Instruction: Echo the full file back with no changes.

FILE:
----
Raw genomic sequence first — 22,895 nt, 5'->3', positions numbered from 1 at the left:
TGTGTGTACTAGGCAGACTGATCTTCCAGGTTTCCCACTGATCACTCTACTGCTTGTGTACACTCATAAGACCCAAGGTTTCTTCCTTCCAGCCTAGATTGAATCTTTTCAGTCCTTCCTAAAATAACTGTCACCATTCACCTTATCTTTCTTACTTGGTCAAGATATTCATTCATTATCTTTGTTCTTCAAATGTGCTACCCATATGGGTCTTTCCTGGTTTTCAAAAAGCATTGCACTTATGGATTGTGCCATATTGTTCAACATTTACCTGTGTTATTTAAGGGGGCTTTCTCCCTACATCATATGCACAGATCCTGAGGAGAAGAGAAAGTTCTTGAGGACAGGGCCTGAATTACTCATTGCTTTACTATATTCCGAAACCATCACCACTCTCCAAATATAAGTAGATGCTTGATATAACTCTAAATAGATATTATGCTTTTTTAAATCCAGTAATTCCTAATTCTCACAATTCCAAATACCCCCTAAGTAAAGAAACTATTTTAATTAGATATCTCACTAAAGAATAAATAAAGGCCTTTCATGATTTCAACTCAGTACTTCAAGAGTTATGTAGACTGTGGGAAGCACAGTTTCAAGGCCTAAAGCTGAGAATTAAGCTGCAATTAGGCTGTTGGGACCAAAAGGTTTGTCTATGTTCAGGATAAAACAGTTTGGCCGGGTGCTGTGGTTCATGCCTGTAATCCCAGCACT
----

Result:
Raw genomic sequence first — 22,895 nt, 5'->3', positions numbered from 1 at the left:
TGTGTGTACTAGGCAGACTGATCTTCCAGGTTTCCCACTGATCACTCTACTGCTTGTGTACACTCATAAGACCCAAGGTTTCTTCCTTCCAGCCTAGATTGAATCTTTTCAGTCCTTCCTAAAATAACTGTCACCATTCACCTTATCTTTCTTACTTGGTCAAGATATTCATTCATTATCTTTGTTCTTCAAATGTGCTACCCATATGGGTCTTTCCTGGTTTTCAAAAAGCATTGCACTTATGGATTGTGCCATATTGTTCAACATTTACCTGTGTTATTTAAGGGGGCTTTCTCCCTACATCATATGCACAGATCCTGAGGAGAAGAGAAAGTTCTTGAGGACAGGGCCTGAATTACTCATTGCTTTACTATATTCCGAAACCATCACCACTCTCCAAATATAAGTAGATGCTTGATATAACTCTAAATAGATATTATGCTTTTTTAAATCCAGTAATTCCTAATTCTCACAATTCCAAATACCCCCTAAGTAAAGAAACTATTTTAATTAGATATCTCACTAAAGAATAAATAAAGGCCTTTCATGATTTCAACTCAGTACTTCAAGAGTTATGTAGACTGTGGGAAGCACAGTTTCAAGGCCTAAAGCTGAGAATTAAGCTGCAATTAGGCTGTTGGGACCAAAAGGTTTGTCTATGTTCAGGATAAAACAGTTTGGCCGGGTGCTGTGGTTCATGCCTGTAATCCCAGCACT